Tag Archives: resolutions

Just How to Keep a New Year’s Resolution

All of the research says that less than 50% of individuals will keep their New Year’s Resolutions.  Why?  There are lots of reasons and they include:

* The resolution is unrealistic.

* There is no action plan as to how to achieve the goal.

* There are too many resolutions.

* There is no support system in place.

The list can go on, but you should be able to see a trend.  People set resolutions or goals without thinking about how they might achieve them.  In order for a resolution to hold, you must have a plan.  And, you have to work the plan.  So here are a three tips as to how you can be part of the group that not only sticks to your resolution – but actually achieves the underlying intent.

1) Write it down.  Yes, you have heard this one before.  Writing down your goals sets you toward achieving them.  Why?  By writing the goal down, you have had to formally articulate what the goal is.  This helps you to think about the nuisances of your goal. When you write the goal be specific, and draw a picture as to what it means.  Thus, it is no longer a vague “lose weight” but you make it concrete, “I will lose 10 pounds.”

2) Make it a daily habit.  According to Covey, it takes three weeks to make a habit.  So, think about what you can do on a daily or regular basis to help you stick to your resolution.  If your resolution is to lose weight, your daily habit might be to journal the foods you eat.  If your resolution is to read more, set 5 minutes a day to read that book on your bed side table.  The key is to make it a habit.

3) Figure out your support system.  This can be finding an accountability partner or even setting email reminders or posting notes on the refrigerator.  You may even have to develop a reward or a point system.  And, yes there may be even an App for that.  The key is to find to provide yourself with both accountability and a means to get you back on track if you falter.

With these three tips, you are likely to develop a positive habit and set yourself on a path to stick to that resolution.  My New Year’s Resolution?  Sticking to the plan that I developed for the goals that I set last year.

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‘Tis the Season

December is a time of transition, chaos, stress, etc.  For some businesses – it means year end closings, annual reviews, paperwork, summaries, and goal setting.  For many educational institutions – it means finals, short terms and preparation for the spring session.  For families – it means holidays, family reunions, celebrations, etc.  In general your home life, work life and personal life takes on a surreal appearance.  Time is compressed or expanded to fit the particular situation and you really begin to feel like you live in a different dimension.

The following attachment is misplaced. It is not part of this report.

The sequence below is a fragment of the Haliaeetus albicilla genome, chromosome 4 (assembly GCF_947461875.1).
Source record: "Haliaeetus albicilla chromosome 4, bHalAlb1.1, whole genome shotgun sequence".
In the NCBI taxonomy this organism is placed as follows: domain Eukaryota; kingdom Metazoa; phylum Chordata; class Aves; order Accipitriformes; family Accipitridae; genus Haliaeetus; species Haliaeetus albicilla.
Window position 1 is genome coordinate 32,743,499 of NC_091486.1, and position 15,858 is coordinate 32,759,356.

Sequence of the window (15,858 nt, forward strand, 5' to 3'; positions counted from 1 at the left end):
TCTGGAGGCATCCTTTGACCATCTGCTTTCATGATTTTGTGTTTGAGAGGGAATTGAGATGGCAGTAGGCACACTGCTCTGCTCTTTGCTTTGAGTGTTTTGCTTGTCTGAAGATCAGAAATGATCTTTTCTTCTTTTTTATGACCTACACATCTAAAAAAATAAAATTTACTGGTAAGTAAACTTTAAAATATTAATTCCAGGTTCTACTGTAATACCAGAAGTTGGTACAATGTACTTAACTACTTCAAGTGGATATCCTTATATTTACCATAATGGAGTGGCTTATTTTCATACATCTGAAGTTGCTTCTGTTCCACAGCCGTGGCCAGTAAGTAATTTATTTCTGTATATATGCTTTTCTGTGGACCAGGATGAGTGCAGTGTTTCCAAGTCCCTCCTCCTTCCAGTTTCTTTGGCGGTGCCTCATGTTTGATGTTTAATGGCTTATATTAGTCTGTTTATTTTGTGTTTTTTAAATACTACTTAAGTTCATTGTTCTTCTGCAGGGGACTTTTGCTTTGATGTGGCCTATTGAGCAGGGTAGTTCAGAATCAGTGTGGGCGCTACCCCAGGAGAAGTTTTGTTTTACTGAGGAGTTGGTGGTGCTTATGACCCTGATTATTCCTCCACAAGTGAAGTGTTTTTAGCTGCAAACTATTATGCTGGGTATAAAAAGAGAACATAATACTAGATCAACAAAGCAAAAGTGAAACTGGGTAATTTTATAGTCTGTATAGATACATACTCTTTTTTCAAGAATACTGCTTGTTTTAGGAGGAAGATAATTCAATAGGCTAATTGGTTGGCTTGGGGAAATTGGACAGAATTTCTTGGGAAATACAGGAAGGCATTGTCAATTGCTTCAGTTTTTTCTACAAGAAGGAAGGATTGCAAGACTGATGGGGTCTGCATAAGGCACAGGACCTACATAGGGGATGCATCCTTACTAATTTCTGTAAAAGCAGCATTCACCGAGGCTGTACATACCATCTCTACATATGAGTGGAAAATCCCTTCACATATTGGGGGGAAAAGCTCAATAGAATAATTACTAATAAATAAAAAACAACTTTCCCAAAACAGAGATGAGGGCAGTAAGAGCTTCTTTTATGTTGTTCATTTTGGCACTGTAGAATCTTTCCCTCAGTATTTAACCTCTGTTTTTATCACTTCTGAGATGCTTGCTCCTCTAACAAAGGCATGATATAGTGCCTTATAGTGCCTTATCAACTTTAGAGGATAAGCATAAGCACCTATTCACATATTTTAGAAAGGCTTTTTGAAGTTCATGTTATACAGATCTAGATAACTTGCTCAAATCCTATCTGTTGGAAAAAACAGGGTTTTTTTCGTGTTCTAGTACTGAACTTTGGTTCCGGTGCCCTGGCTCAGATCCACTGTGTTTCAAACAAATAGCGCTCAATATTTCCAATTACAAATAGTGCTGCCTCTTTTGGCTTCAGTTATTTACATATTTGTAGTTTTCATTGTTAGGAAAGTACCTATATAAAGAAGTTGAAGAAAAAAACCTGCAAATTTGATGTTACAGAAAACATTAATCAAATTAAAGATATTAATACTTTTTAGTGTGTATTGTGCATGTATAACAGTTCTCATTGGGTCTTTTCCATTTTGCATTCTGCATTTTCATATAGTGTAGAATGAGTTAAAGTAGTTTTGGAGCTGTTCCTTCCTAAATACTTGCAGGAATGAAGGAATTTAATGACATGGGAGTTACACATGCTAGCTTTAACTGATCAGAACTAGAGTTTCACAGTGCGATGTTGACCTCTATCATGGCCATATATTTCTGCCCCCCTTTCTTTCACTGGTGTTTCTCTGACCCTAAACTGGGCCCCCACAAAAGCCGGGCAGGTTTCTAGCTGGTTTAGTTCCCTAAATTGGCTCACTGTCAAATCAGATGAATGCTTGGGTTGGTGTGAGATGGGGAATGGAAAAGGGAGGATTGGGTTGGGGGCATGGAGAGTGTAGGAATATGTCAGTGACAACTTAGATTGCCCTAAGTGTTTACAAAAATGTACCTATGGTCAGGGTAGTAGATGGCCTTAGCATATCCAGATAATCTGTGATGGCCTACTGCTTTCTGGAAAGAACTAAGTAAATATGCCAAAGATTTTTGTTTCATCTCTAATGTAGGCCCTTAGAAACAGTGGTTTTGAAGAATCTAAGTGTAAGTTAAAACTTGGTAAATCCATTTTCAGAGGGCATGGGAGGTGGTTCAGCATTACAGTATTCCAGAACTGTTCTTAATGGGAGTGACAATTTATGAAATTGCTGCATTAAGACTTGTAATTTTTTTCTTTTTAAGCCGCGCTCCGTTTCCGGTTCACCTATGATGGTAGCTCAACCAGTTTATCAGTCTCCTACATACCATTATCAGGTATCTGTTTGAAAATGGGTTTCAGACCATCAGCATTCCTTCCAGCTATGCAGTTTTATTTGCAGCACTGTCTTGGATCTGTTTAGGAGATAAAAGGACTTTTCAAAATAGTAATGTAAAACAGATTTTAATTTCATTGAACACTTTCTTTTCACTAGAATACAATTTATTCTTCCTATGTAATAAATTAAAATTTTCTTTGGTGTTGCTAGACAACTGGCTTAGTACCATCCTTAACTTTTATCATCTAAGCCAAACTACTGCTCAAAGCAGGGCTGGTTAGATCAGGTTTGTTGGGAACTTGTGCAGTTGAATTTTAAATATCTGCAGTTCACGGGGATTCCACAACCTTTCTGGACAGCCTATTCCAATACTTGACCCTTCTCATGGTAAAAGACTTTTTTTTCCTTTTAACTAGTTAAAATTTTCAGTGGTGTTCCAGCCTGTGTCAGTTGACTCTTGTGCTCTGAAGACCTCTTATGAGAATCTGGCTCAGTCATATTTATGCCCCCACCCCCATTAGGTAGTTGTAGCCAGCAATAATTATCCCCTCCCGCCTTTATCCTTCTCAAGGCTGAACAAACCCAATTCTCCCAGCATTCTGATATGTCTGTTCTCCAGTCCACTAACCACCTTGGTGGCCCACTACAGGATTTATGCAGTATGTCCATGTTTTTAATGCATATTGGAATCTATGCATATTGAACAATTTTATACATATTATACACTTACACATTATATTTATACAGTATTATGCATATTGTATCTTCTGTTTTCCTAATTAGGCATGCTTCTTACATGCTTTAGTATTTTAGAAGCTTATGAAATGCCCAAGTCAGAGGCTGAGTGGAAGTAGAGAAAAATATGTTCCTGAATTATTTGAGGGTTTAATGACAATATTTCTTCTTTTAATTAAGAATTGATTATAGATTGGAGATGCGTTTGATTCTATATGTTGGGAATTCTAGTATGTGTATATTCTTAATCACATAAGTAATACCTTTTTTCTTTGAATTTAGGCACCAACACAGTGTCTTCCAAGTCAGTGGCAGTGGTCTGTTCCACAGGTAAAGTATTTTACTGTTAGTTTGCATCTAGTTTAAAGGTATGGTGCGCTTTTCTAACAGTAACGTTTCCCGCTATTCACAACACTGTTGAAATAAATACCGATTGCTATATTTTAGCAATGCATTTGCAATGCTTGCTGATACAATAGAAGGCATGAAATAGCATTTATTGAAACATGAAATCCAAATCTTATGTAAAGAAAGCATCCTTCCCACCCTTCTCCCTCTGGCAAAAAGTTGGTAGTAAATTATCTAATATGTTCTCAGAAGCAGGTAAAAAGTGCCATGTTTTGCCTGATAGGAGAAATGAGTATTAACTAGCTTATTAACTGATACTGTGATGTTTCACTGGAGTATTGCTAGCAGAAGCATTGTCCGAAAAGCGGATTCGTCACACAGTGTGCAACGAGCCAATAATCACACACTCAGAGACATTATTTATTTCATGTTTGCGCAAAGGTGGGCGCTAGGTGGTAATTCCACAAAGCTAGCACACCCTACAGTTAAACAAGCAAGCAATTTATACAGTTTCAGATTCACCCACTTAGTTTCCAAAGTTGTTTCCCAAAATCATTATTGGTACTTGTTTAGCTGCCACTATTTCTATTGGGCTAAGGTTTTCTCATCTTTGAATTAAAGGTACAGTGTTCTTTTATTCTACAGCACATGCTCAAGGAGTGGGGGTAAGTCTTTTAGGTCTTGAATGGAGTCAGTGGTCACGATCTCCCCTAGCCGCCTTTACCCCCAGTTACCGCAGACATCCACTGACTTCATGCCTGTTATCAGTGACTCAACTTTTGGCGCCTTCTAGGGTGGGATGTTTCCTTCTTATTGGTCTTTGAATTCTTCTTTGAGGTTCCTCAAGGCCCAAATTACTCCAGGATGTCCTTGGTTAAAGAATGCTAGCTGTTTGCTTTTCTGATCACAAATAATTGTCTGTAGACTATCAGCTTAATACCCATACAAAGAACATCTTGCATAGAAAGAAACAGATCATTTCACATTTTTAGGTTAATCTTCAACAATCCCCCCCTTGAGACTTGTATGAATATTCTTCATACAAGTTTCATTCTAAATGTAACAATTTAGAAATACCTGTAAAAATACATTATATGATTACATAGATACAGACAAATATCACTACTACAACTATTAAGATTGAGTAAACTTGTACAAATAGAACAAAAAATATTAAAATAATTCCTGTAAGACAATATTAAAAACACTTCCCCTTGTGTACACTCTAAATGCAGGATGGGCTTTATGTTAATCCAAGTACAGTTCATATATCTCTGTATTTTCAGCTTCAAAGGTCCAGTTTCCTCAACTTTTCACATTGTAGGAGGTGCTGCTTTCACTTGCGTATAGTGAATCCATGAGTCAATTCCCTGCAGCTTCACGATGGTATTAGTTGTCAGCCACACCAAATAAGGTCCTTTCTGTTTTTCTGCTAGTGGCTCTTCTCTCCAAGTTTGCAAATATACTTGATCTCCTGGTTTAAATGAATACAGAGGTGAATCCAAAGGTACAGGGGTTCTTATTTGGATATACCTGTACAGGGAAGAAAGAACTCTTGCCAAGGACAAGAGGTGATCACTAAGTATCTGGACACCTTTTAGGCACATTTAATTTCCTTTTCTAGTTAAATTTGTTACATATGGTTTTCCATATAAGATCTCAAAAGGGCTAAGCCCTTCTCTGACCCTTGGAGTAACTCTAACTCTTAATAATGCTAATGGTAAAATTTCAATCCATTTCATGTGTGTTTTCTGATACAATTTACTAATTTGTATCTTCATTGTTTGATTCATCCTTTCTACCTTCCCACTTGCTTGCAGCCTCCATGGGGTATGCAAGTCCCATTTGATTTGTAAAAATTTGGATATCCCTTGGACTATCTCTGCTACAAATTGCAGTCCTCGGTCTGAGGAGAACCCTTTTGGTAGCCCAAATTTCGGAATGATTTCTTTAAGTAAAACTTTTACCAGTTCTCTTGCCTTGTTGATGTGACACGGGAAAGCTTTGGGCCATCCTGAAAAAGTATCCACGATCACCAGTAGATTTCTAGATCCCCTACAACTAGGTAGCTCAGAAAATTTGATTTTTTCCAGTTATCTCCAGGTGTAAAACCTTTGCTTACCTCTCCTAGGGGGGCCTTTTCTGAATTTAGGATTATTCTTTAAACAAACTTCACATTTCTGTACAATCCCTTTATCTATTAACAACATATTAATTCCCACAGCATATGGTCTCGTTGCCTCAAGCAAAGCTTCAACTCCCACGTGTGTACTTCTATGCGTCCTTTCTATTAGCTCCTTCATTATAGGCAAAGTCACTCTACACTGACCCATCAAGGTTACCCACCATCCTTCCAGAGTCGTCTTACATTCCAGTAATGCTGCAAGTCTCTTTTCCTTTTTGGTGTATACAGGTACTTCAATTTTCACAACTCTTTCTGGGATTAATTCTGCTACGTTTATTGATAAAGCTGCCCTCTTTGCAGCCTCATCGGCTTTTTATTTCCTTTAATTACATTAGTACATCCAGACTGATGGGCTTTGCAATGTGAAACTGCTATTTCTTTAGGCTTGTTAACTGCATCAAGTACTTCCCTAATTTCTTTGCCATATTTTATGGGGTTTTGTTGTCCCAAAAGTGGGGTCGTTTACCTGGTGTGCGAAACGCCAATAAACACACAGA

This of course results in irritability, stress, competition, forgetfulness, frustration, and maybe a little joy and wonder.  It is a difficult balancing act.  And, this of course doesn’t even figure in the political correctness police.  So, as a leader just how do you handle the various priorities and demands?

My first tip is – don’t wait to the last minute.  If you find yourself in this predicament this year.  Make it a top priority for next year or one of your New Year Resolutions, to not have a year-end pile up.  If you know that the accounts for the year have to be closed on Dec. 31 – start working on getting things lined up in October.  If year-end performance reviews are due in December, think about putting in check-in times throughout the year so these are short and unsurprising meetings.  Set timelines to get the year-end reports started early, so you only have to add in the last few numbers in December.  Make your year-end deadline Thanksgiving, so all you have to do is a bit of clean-up and you can have December to begin to focus on January instead.

OK – it is too late for that – what else can you do?

  • Be understanding – Most everyone is in a similar situation as you are.  Take the time to be polite, smile, and provide a word of encouragement.  Sometimes that is all that is necessary to make a person feel better.
  • Use your favorite stress buster – Go for a walk, enjoy the sights, take a deep breath.  I am sure that you have a stress buster that is your go to.  Use it – getting flustered only makes matters worse.
  • Do something nice for someone else – Studies are finding that this may be more beneficial than we know.  Even just helping someone pick up items that were dropped or pushing the button to the elevator when their hands are full helps both you and the person being helped.  It may be just the pick-me/you up that is needed.
  • Keep your sense of humor – Look for the irony, or humor in the situation.  You may even be able to laugh at yourself.
  • Use words like “please”, “thank you”, and “your welcome”. Manners count.
  • Get some rest.

Leadership begins with yourself.  You will be amazed at how these little things may change the entire atmosphere of your office, home or store.